21 May 1951
Oskaloosa, Mahaska County, Iowa, United States
4 April 1992 (aged 40)
Arthur Russell (May 21 1951 - April 4, 1992) was a prodigious talent. Classically trained on cello while growing up in Oskaloosa, Iowa, Arthur studied with Ali Akbar Khan in San Francisco in the early 1970's.
During this period he also collaborated with Allen Ginsberg, accompanying him on cello while Ginsberg read or sang. Russell also spent time in a Buddhist commune in California; he left when they decided to collectivize his cello.
By the mid-1970's Russell relocated to New York City, where he studied at The Manhattan School of Music. He formed a band from 1975-1979, The Flying Hearts, recorded by John Hammond and featuring David Byrne, Rhys Chatham, Jon Gibson, Peter Gordon, Jerry Harrison, Garret List, Frank Pagano, Andy Paley, Leni Pickett, and Peter Zummo.
In the late 1970s Russell became enamored with the disco scene in New York. At the time it represented a liberation force, particularly for the gay scene, just a few years after the Stonewall riots. (For more see "Turn the Beat Around: The Secret History of Disco" by Peter Shapiro).
'Kiss Me Again' was Russell's first dance track. Released under the name Dinosaur L by Sirerecords, it was to be the first of many innovative dancefloor tracks released under different names and with different collaborators, such as 'Is It All Over My Face' by Loose Joints, released in 1980. In 1982, Arthur Russell and William Socolov founded Sleeping Bag records and their first release was his 24-24 Music. This featured 'Go Bang' which was re-mixed as a 12" single by Francois Kevorkian.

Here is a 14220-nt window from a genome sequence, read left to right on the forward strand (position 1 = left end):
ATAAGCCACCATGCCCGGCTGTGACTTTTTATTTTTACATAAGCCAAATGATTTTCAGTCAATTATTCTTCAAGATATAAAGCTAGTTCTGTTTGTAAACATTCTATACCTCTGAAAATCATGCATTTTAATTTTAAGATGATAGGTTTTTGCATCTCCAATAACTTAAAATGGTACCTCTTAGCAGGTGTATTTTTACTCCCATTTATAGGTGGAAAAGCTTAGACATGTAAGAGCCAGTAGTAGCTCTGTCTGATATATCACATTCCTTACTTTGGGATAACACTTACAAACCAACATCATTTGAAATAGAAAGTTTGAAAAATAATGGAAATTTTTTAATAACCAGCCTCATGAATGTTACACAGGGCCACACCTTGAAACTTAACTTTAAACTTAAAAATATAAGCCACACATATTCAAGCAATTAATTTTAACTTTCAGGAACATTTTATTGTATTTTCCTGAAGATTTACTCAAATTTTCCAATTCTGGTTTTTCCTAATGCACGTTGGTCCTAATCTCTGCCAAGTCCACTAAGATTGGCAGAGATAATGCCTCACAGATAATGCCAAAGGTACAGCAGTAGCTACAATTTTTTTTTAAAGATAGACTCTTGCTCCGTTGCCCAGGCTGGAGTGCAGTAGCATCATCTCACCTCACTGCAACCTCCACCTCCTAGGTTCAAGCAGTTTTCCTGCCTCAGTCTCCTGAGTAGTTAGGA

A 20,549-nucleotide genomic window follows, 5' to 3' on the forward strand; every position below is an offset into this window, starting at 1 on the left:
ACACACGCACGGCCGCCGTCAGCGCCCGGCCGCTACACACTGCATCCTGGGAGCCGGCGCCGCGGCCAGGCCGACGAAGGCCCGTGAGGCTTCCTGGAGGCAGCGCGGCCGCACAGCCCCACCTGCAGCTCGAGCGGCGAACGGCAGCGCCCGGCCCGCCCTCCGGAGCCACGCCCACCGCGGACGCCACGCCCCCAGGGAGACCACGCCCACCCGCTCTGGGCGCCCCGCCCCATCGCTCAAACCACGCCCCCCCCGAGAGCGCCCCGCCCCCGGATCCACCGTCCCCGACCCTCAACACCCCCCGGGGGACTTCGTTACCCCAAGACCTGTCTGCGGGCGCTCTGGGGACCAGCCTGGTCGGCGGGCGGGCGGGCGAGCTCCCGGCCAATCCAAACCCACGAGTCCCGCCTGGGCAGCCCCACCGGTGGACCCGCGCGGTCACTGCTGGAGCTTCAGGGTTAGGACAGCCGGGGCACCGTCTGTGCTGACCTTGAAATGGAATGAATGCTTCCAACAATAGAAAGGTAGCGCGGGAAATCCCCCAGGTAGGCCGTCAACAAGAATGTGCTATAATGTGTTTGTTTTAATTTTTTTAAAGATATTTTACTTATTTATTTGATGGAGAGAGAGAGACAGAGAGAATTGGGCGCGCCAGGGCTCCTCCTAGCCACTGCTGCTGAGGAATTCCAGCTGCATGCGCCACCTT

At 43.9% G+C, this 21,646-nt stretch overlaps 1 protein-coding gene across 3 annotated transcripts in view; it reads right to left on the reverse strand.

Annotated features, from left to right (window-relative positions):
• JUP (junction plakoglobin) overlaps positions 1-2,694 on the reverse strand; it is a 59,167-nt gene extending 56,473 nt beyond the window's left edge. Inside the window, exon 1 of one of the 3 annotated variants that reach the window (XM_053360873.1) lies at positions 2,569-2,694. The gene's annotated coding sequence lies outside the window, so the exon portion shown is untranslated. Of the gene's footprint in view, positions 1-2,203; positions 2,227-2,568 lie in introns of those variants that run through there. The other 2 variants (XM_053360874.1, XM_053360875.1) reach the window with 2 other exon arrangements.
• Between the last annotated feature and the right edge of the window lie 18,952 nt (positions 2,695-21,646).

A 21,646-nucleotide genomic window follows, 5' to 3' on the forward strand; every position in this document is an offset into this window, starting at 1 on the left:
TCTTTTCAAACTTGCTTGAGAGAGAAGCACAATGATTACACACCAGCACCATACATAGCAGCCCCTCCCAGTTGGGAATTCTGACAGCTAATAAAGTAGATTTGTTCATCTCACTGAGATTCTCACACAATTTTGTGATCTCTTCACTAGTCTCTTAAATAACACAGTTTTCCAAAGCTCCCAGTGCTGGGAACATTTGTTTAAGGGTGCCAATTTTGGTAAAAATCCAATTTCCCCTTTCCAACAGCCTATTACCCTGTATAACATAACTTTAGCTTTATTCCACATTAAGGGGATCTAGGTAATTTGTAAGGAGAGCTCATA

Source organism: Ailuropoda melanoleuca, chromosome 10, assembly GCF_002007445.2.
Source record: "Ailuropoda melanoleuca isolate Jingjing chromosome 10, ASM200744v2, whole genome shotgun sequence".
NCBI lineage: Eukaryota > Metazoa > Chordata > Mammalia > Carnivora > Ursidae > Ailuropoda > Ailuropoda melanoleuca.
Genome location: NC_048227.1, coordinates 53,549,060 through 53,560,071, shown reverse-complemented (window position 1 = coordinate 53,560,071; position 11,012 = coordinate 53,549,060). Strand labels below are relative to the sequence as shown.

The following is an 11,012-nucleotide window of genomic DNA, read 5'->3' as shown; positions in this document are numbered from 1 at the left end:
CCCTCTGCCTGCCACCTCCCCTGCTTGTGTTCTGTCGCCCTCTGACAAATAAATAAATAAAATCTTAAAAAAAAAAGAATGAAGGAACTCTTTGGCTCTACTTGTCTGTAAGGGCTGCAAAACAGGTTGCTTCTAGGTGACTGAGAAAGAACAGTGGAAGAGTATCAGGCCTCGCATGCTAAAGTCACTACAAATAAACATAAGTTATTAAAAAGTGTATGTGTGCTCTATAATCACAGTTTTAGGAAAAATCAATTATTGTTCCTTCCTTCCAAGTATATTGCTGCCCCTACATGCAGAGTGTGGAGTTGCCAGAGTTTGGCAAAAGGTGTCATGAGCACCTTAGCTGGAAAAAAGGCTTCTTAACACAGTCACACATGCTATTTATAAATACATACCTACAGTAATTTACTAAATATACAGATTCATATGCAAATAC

Arthur Russell continued to release dance singles such as 'Tell You Today' (4th and Broadway, 1983) an upbeat dance groove featuring the vocals of Joyce Bowden . 'Wax the Van' (Jump Street, 1985) with vocals by Lola Blank, wife of notorious BobTreehouse aka Bob Schoolbell (Sleeping Bag, 1986) and 'Let's Go Swimming' (Upside / Rough Trade, 1986).
At the same time, he produced more meditative works on the albums 'Tower of Meaning' (Chatham Square, 1983) and 'World of Echo' (Rough Trade, 1986), which presented many of his pop and dance compositions in solo cellist form.
Arthur Russell died of AIDS on April 4, 1992, at the age of 40. The obituary in the Village Voice wrote: "his songs were so personal that it seems as though he simply vanished into his music."
In 2004 a renewed interest in Arthur Russell saw the release of "The World of Arthur Russell" on Soul Jazz records, which compiled his best-known dance hits alongside more introspective love songs such as "Little Lost" and "Keeping Up".
In the same year Audika records reissued "World Of Echo" and produced "Calling Out Of Context", 12 unreleased songs from 1985-90. The songs were taken from an album "Corn", recorded in 1985 but never released. They showcase a set of visionary pop songs years ahead of their time, minimalist and expansive, evidence that Russell's best work was perhaps never realized before his death.
In 2006 Audika released "First Thought Best Thought", compiling Russell's out of print orchestral and instrumental works with previously unreleased material.
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